As Atlas Lions gear up to take France on Wednesday, more Moroccans and fans from the Arab world are heading to Qatar to watch what they hope will be the match of their lifetime.
At least 15 extra flights between Morocco and Qatar have been scheduled to cater for demand in the coming days.
Saeed Sajid, 54, from Morocco, has come all the way from London to Doha to support his national team.
He told The National that many of his countrymen would be landing in Doha in the run-up to the big match.
“I came on the first day of the tournament and attended all the matches in which Morocco played," he said.
"I had faith in the players and the coach that they could do something in the World Cup. Many did not pay attention to them but we are in the semi-finals now.
“We will have more fans coming from everywhere to support the lions. Our dreams are growing every minute.
“We celebrated when we qualified in the group stage but this time we will celebrate to the end."
Elias Boukrim and his sister flew from Chicago to Morocco, picked up their mother, and then travelled to Doha to witness the 1-0 victory against Portugal on Saturday.
He said he was waking up about 4am in the US to watch his national team playing in the group stage.
“As they qualified, I wanted to be in the middle of the action,” Mr Boukrim said. "They are doing better [even though] they might have been the underdogs in this tournament."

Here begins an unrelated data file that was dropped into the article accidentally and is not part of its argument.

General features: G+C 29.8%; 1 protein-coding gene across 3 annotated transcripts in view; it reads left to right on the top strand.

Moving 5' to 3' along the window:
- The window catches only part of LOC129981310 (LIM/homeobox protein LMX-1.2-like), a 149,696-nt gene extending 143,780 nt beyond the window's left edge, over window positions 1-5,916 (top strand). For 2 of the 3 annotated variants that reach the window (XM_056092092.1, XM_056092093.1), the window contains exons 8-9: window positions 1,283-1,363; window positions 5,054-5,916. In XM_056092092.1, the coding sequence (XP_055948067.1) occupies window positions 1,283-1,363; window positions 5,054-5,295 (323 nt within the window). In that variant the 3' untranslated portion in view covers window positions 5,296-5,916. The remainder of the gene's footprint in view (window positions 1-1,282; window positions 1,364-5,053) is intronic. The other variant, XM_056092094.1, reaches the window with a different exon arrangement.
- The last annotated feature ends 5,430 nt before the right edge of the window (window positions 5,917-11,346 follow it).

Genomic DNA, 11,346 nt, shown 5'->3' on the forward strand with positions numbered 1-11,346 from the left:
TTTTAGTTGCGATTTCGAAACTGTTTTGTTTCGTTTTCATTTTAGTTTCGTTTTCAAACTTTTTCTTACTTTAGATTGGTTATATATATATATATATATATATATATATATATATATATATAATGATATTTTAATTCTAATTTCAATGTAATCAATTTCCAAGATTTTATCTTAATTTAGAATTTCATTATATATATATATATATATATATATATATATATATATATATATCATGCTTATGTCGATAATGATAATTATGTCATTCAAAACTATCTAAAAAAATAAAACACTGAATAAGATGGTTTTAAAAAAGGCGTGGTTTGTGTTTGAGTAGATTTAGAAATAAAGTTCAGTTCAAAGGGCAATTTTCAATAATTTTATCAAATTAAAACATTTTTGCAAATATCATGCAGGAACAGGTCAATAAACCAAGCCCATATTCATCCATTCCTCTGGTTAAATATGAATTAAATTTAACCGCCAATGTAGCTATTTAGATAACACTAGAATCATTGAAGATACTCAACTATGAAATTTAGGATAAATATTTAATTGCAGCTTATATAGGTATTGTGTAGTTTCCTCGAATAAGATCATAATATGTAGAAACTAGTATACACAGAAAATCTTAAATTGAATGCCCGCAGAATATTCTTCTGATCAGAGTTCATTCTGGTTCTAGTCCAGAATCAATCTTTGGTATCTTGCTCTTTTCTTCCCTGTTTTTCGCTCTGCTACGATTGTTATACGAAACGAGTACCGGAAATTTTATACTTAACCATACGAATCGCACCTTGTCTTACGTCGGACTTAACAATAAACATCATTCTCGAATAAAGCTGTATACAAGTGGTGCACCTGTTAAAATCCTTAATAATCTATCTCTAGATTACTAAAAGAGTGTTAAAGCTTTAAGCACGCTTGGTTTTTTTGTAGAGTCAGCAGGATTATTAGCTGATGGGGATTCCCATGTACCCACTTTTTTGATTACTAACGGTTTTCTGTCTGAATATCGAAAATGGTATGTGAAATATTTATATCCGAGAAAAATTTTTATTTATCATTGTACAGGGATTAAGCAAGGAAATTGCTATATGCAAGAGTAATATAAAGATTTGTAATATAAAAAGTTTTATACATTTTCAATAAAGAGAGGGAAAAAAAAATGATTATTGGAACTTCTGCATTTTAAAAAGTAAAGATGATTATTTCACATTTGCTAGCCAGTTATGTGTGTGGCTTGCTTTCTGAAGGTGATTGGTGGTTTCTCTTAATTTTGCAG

He believes that more Moroccan fans will arrive in the next few days before semi-final tussle with France.
"They surprised everybody as not a lot of people expected that," he said. "They brought the whole Arab world together. It’s such a great experience."
Mahfoudh Al Mufaelhy, 26, came to Doha from Rabat when his team qualified from the group stage and watched the historic victory against Spain, followed by another win against Portugal.
“They made us stand on our toes, thrilled with excitement from day one,” he said. "My only wish was to have an honourable performance in the tournament but now our eyes are fixated on the title."
“Many of my friends called me from Rabat asking for the tickets and gearing up to come to Doha to support our team. Fans are as good as the 12th player for Morocco.
“Morocco is on the road to something bigger and magical.”
Many Moroccans last Friday rushed to book seats on the seven additional flights that state airline Royal Air Maroc put on to help fans reach Qatar for the quarter-final against Portugal.
Now, with only four of 32 teams left, Morocco is the sole Arab and African nation at this stage at the first World Cup being held in the Middle East. They might be standing on the brink of glory.